A year later, Piazza hit an even more memorable, important home run. With the New York City still reeling from 9/11, the Mets hosted the Braves in the first sporting event since that horrible day. The Mets were down 2-1 in the 8th, when Piazza slammed a 2-run homer. The Mets won 3-2, and the city had something to feel good about for the first time in 2 weeks. 

Mo Vaughn (6/26/02)
Mo Vaughn’s time as a Met was less than memorable, but one moment does stand out. He slammed a home run to right field that hit midway up that big old hulking scoreboard, right into a Budweiser ad. It was estimated at 505 feet. Gary Cohen called it probably the longest he’d ever seen at Shea, and he probably saw most of them.

Mug Shots Courtesy Ultimate Mets Database,

7 thoughts on “THE List: 10 Most Memorable Mets Home Runs

  • November 24, 2009 at 7:59 am

    Speaking of Kingman, I remember watching a game on WOR back in the “day” where the Mets were at Wrigley vs the Cubs and he hit one out of the stadium that smacked onto the porch and front door of a home across the street….. AND an old lady came out onto the porch to see what the cause of the noise was. If they had ESPN back then, this moment probably would have been replayed about a million times!

    I loved Kingman. He was the only reason to watch the Mets back then. I am pretty sure he is the only Met to ever hit three homers in a game (vs LA).

  • November 24, 2009 at 8:10 am

    I know you’ve got your 10 top homeruns but who could ever forget Ron Swoboda’s 2 – 2 run homers vs Steve Carlton on a night in 1969 when Carlton strikes out 18 (I think, could have been 17) Mets to set the NL record for most K’s in a game and the Mets win 4-3!

    Also in 1969, Al Weis hits 2 Homers all season as you stated above, but both homeruns were game winners vs the Cubs in July!!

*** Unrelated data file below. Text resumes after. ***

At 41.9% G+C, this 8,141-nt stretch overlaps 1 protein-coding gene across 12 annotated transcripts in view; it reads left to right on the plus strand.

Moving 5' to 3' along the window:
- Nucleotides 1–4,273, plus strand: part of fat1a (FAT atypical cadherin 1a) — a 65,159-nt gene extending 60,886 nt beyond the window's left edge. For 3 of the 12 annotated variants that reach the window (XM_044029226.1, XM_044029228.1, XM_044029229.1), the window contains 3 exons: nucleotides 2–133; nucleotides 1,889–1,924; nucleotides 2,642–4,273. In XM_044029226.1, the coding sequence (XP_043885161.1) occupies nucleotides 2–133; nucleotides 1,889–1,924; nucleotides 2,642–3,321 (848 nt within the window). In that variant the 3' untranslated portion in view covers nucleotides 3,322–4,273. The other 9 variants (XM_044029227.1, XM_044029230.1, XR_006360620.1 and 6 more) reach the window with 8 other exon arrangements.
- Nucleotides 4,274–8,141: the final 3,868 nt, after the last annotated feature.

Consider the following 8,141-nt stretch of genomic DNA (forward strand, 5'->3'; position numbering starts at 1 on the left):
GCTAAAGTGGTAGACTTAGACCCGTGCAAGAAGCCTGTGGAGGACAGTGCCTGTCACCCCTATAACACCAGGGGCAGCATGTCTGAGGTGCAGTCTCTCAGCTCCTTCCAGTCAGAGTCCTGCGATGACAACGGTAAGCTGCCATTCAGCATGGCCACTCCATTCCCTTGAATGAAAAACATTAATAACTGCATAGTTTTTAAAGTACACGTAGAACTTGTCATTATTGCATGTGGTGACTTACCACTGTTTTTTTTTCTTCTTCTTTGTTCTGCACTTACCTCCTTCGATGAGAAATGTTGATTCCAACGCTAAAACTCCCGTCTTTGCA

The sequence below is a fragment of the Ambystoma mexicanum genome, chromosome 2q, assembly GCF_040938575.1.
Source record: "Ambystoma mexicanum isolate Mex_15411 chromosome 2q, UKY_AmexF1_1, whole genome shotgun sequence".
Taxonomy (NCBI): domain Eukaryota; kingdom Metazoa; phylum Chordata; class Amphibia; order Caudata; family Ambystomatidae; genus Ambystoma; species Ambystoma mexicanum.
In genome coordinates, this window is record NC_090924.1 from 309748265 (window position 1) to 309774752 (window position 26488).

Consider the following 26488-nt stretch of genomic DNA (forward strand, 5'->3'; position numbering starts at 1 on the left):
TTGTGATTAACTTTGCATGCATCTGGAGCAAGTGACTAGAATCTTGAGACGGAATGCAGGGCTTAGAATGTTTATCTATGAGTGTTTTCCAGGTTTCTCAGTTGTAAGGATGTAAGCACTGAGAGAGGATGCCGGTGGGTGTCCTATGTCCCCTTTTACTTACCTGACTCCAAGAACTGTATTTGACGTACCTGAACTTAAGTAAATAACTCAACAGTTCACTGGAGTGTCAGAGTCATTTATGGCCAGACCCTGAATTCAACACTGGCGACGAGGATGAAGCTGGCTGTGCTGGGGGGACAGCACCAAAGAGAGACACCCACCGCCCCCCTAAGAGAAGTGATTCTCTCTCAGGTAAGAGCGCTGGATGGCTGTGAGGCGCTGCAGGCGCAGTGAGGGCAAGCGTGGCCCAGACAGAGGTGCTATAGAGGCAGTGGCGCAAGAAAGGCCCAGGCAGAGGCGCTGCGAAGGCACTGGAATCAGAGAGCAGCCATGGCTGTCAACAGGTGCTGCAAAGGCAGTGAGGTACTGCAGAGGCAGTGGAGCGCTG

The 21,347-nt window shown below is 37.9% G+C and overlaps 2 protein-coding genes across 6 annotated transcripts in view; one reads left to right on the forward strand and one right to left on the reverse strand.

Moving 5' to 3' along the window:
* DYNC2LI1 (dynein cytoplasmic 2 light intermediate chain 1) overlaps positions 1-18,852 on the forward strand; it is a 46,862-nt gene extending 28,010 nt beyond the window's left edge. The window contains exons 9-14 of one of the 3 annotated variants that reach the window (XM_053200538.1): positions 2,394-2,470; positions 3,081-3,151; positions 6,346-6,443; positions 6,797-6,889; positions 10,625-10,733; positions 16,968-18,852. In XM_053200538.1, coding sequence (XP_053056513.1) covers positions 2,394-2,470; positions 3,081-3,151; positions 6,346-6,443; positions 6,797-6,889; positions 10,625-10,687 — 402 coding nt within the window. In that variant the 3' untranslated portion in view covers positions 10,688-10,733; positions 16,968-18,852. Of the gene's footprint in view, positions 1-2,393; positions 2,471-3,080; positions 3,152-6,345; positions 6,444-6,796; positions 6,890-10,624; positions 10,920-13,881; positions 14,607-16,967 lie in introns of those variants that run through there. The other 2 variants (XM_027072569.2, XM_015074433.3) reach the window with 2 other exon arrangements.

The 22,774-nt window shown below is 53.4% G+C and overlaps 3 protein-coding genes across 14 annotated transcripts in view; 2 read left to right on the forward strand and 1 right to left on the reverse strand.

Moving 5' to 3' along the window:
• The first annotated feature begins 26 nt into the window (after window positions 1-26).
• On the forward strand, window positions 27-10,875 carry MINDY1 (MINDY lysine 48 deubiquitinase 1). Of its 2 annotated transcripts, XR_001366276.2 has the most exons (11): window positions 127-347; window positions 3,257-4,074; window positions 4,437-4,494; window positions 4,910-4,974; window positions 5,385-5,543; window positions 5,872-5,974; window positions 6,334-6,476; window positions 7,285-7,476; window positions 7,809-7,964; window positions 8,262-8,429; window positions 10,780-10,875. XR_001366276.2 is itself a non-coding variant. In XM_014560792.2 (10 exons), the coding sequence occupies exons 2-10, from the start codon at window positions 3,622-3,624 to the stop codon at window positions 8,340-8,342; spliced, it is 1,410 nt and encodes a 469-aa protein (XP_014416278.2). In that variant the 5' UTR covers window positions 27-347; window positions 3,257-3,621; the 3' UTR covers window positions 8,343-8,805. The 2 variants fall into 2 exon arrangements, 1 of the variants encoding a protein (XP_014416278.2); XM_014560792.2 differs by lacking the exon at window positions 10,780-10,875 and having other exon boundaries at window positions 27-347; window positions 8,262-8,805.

When you consider how the Mets won games that year it is even more unbelievable 40 years later!!

  • November 24, 2009 at 10:01 am

    Back in the mid-60’s I was at Shea with my uncle and a rookie named Swoboda hit two homers that day. The second shot cleared the bullpen, it was almost 500 feet. Only Mo’s homer may have been longer. I also remember being at a Mayor’s trophy game and Pepitone hit one off the scoreboard. It was a tremendous shot.

  • November 25, 2009 at 7:07 am

    Nice list, but (respectfully) I’d name these the most “important to the franchise,” not the most “memorable” HR’s.

    For me, Piazza’s 9/21/01 HR would be much higher on a “memorable” list, only because it was tied into so much more than the game itself. How often does the opposing team (especially the division rivals), applaud a go-ahead HR, and say they are happy that the Mets won the game for the city?

  • April 25, 2012 at 6:23 pm

    Countin the Kingman entry, I was present for 7 of them.

  • December 19, 2013 at 12:04 pm

    The two that I would say are the most impactful would be Piazza (2001) Dykstra(1986), however, they are so chosen for different sentiments. Piazza’s blast was a National response. Dykstra was most unlikely to rip something down the line and out to win the game. He did……..awesome!

    I thought Finley had it if we are confessing.


  • December 19, 2013 at 12:11 pm

    My daughter and I saw Sheffield hit his 500th and were a section away. Not a cataclysmic Met moment. However, it was 5-0-0 and most importantly I continued the generational love of the Met game. She is not a sports fan but will go to a Met game anytime!